And yes it is true. You will get charged more than a Tico for the same service OR for the same piece of land or for the same house. That is just the way things work here, and it’s better just to accept this and learn to live with it.
MORE PRACTICAL ADVICE– I highly recommend that you come to Costa Rica and rent for a least one year and check it all out for yourself. That will give you enough time to see if you can adjust to a different culture. And if the advantages for you outweigh the disadvantages. You will learn what the cost of living here is for your lifestyle. You can determine for yourself if you can afford to live here the way you would like to live.. and just of important if you can adjust to the differences in culture.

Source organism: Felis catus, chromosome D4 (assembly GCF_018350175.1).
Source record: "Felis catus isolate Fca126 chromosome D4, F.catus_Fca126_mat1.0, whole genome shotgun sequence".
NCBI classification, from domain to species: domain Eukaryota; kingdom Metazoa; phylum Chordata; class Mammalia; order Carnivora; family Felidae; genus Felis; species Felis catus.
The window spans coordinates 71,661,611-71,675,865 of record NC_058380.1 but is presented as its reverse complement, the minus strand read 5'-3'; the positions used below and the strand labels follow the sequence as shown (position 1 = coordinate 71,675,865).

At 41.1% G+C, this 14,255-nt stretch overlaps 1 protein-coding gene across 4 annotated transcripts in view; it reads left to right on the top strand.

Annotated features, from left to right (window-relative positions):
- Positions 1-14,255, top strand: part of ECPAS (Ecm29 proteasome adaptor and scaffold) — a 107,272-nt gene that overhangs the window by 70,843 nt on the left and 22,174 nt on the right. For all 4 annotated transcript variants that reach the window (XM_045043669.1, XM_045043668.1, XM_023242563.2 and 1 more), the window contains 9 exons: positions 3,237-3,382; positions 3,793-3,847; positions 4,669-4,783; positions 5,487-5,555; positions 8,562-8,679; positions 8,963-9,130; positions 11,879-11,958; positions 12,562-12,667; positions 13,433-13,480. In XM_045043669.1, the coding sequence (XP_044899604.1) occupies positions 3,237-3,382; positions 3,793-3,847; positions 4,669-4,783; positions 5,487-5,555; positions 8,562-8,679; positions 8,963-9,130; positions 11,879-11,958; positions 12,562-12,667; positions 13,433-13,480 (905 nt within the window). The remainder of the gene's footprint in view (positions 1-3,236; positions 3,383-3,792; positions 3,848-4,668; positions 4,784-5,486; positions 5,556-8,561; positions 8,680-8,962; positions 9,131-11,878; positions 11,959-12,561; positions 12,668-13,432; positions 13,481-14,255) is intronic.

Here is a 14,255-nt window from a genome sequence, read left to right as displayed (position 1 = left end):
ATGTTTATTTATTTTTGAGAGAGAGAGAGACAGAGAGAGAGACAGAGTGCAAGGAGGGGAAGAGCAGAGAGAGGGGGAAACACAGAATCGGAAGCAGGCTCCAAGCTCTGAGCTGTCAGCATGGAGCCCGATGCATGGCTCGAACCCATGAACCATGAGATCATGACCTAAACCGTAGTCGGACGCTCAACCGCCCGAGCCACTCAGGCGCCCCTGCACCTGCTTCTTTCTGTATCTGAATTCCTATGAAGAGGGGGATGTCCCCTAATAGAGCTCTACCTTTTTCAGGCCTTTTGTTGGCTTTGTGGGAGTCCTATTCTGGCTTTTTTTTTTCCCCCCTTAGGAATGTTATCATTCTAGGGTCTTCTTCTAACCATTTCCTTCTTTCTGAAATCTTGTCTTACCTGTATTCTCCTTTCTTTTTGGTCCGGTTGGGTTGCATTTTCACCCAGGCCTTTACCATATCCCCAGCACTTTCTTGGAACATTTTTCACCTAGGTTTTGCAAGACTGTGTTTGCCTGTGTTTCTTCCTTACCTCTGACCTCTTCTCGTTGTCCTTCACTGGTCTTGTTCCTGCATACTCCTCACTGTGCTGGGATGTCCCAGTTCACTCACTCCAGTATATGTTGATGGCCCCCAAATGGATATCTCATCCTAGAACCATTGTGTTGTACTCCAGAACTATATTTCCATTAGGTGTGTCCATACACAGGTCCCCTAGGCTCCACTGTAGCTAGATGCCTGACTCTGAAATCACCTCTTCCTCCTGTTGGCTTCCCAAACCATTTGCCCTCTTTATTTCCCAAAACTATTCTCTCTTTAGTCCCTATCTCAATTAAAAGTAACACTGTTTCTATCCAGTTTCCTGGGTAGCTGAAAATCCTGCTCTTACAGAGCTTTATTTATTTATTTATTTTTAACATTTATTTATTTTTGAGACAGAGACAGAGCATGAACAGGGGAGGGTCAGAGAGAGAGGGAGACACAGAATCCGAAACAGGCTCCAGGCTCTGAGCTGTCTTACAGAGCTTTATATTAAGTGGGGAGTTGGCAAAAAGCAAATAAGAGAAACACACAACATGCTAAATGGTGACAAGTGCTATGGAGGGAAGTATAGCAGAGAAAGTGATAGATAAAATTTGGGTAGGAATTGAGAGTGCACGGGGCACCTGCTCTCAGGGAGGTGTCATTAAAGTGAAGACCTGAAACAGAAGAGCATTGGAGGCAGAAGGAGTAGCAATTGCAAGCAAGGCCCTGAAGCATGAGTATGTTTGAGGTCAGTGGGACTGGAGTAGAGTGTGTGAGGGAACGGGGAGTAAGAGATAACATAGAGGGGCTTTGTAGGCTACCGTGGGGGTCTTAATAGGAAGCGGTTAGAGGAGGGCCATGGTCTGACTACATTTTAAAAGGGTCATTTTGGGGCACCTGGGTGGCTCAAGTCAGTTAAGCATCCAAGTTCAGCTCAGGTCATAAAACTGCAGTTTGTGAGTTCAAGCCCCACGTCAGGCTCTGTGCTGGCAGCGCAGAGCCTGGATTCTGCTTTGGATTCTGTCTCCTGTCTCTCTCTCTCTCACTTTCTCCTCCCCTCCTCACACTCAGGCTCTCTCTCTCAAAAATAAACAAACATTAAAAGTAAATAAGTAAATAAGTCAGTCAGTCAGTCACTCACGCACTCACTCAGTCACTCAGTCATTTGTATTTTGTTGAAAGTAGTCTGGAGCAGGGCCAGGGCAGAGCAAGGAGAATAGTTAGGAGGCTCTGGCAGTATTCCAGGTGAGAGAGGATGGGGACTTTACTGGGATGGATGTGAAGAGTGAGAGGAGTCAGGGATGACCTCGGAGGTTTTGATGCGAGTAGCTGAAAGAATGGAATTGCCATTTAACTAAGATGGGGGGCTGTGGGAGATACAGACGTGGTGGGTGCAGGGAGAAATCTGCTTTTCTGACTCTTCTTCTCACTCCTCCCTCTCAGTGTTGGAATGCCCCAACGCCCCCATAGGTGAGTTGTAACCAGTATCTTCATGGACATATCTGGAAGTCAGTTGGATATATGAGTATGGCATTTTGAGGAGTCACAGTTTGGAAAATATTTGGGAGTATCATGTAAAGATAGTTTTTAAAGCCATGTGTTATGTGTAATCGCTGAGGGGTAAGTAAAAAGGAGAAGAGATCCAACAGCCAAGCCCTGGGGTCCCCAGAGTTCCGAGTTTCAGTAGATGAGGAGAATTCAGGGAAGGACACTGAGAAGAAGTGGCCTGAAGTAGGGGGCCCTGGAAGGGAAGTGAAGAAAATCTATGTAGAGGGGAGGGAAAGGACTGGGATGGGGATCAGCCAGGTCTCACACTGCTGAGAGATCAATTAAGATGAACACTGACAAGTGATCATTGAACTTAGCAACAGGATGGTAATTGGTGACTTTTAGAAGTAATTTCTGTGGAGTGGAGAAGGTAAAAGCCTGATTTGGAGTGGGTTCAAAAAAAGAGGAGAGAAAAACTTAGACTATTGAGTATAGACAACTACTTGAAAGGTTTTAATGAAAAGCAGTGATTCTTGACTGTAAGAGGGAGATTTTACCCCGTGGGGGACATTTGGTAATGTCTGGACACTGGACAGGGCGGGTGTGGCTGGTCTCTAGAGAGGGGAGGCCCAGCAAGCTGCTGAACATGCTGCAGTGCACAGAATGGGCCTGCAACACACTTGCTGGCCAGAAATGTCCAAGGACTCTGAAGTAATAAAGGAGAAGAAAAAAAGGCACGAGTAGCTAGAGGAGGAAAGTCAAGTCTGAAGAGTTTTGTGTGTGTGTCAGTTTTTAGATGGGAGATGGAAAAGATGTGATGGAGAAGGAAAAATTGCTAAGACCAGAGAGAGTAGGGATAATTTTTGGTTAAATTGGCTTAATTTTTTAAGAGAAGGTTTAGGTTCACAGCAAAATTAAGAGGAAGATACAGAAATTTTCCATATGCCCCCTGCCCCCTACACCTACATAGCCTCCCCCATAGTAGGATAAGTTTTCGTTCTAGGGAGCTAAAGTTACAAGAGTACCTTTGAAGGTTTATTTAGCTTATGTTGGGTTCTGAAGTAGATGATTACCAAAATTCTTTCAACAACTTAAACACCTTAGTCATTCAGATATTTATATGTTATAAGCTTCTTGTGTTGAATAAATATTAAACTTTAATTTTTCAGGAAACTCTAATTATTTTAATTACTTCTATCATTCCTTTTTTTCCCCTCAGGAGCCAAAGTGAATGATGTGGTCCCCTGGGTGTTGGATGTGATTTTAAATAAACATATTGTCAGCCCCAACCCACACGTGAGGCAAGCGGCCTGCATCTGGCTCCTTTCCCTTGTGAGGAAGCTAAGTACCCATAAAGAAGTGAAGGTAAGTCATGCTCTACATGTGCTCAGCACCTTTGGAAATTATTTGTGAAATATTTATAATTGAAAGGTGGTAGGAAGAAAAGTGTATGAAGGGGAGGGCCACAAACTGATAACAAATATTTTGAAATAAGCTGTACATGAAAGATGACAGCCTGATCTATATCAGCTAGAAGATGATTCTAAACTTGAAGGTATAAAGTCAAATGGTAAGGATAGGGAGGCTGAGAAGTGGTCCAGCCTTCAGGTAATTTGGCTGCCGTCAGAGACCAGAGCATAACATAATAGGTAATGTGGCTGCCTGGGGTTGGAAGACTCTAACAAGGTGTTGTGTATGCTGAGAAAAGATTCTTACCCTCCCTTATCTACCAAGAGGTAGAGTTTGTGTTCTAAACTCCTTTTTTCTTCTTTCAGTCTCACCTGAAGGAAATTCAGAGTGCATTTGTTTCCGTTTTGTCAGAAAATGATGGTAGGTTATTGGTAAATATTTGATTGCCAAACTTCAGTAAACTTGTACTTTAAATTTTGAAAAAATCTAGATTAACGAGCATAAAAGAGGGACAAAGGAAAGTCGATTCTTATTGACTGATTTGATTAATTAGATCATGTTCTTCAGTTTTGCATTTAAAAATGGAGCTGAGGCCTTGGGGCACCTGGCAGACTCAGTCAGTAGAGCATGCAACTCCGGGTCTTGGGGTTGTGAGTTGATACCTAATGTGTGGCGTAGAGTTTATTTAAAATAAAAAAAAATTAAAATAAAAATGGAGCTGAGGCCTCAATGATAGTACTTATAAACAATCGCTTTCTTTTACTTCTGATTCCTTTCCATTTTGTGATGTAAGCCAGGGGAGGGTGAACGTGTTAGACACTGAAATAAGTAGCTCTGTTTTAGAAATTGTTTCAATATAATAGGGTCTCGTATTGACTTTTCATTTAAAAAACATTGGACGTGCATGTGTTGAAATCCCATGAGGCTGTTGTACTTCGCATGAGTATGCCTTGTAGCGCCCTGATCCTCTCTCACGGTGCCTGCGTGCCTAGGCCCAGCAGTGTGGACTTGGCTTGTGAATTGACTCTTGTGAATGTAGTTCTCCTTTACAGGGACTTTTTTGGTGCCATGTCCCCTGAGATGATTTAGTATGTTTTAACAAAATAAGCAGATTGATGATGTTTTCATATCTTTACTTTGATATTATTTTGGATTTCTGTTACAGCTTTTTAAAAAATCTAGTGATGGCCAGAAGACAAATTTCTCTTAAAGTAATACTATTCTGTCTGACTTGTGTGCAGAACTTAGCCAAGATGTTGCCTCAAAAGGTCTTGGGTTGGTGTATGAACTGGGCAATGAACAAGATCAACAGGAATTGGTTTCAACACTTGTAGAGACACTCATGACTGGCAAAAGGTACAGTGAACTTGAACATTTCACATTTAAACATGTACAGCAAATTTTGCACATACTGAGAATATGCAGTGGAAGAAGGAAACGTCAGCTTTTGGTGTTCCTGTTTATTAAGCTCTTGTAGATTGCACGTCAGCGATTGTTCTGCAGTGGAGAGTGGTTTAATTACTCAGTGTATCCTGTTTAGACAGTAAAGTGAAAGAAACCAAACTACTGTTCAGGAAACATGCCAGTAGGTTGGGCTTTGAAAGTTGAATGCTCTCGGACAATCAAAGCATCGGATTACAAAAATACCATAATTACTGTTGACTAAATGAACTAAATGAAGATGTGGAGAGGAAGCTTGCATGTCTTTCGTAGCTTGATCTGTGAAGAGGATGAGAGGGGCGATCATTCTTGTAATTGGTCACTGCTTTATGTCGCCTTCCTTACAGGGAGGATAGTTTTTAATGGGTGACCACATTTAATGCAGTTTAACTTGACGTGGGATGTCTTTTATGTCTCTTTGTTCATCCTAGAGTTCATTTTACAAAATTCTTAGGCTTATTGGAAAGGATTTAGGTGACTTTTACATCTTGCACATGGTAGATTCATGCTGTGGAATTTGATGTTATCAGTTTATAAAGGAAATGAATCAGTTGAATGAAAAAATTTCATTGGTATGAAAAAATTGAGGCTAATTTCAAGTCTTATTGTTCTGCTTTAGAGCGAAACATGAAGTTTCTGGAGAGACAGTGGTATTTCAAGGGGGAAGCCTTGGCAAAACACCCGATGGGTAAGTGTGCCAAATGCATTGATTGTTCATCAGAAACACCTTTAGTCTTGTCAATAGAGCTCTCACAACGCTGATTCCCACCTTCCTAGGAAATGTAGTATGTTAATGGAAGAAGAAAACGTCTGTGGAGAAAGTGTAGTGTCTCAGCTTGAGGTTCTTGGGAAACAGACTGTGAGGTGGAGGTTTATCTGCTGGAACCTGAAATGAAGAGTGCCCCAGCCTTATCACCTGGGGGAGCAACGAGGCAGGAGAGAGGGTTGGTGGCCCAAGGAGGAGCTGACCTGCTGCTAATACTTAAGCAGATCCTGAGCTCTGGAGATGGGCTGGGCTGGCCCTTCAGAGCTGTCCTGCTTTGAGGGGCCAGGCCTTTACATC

So I have been living in Costa Rica for quite awhile SO what bugs me the most- 1. the roads which many have pot holes and are poorly designed. Too many cars on the highways esp from Alajuela to San Jose. 2. the Costa Rican drivers esp the males who drive too fast, pass on curves, and are plain rude behind the wheel. 3. the price of gas here $5.66 per gallon- so you really have to think twice when you put your car on the road. 4. I like the Costa Rican people who are helpful and polite-but one must learn that their culture is different and I mean DIFFERENT. Examples: Relationships between men and women..the woman plays a much more submissive role in this Latin Culture. Another example-this culture is one of politeness to the extreme. To avoid a confrontation means not telling you what you want to hear. Or not exactly giving you a “straight answer” So one has to become an expert at “reading between the lines”. And to live a happy life you must learn to be “polite and smile” and wait awhile –without causing confrontation. The Ticos do not deal well with confrontation, usually they will “retreat”